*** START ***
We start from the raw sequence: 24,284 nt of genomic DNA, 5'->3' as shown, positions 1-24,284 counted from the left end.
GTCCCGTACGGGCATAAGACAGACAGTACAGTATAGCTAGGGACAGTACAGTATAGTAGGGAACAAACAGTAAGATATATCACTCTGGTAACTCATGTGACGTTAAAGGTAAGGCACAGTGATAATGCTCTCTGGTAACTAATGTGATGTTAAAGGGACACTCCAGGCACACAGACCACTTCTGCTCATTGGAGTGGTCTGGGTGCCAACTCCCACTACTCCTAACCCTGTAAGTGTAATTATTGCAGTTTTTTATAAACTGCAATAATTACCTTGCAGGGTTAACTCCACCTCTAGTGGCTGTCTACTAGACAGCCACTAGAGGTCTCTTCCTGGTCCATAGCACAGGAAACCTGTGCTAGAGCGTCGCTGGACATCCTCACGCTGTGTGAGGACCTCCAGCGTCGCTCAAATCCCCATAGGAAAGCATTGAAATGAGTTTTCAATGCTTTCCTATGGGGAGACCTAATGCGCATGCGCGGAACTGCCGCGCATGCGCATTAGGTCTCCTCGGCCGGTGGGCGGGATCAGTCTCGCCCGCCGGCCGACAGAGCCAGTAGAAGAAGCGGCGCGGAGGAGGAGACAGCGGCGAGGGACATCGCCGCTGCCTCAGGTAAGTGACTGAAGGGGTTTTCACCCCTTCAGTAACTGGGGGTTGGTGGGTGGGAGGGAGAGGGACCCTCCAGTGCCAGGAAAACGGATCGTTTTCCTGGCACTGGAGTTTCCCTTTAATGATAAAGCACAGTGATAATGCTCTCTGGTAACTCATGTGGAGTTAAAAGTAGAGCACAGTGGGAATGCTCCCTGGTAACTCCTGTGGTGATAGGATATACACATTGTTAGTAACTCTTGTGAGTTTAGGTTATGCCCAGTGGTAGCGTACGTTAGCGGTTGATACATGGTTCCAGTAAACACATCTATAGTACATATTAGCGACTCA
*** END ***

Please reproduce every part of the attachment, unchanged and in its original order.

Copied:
We start from the raw sequence: 24,284 nt of genomic DNA, 5'->3' as shown, positions 1-24,284 counted from the left end.
GTCCCGTACGGGCATAAGACAGACAGTACAGTATAGCTAGGGACAGTACAGTATAGTAGGGAACAAACAGTAAGATATATCACTCTGGTAACTCATGTGACGTTAAAGGTAAGGCACAGTGATAATGCTCTCTGGTAACTAATGTGATGTTAAAGGGACACTCCAGGCACACAGACCACTTCTGCTCATTGGAGTGGTCTGGGTGCCAACTCCCACTACTCCTAACCCTGTAAGTGTAATTATTGCAGTTTTTTATAAACTGCAATAATTACCTTGCAGGGTTAACTCCACCTCTAGTGGCTGTCTACTAGACAGCCACTAGAGGTCTCTTCCTGGTCCATAGCACAGGAAACCTGTGCTAGAGCGTCGCTGGACATCCTCACGCTGTGTGAGGACCTCCAGCGTCGCTCAAATCCCCATAGGAAAGCATTGAAATGAGTTTTCAATGCTTTCCTATGGGGAGACCTAATGCGCATGCGCGGAACTGCCGCGCATGCGCATTAGGTCTCCTCGGCCGGTGGGCGGGATCAGTCTCGCCCGCCGGCCGACAGAGCCAGTAGAAGAAGCGGCGCGGAGGAGGAGACAGCGGCGAGGGACATCGCCGCTGCCTCAGGTAAGTGACTGAAGGGGTTTTCACCCCTTCAGTAACTGGGGGTTGGTGGGTGGGAGGGAGAGGGACCCTCCAGTGCCAGGAAAACGGATCGTTTTCCTGGCACTGGAGTTTCCCTTTAATGATAAAGCACAGTGATAATGCTCTCTGGTAACTCATGTGGAGTTAAAAGTAGAGCACAGTGGGAATGCTCCCTGGTAACTCCTGTGGTGATAGGATATACACATTGTTAGTAACTCTTGTGAGTTTAGGTTATGCCCAGTGGTAGCGTACGTTAGCGGTTGATACATGGTTCCAGTAAACACATCTATAGTACATATTAGCGACTCA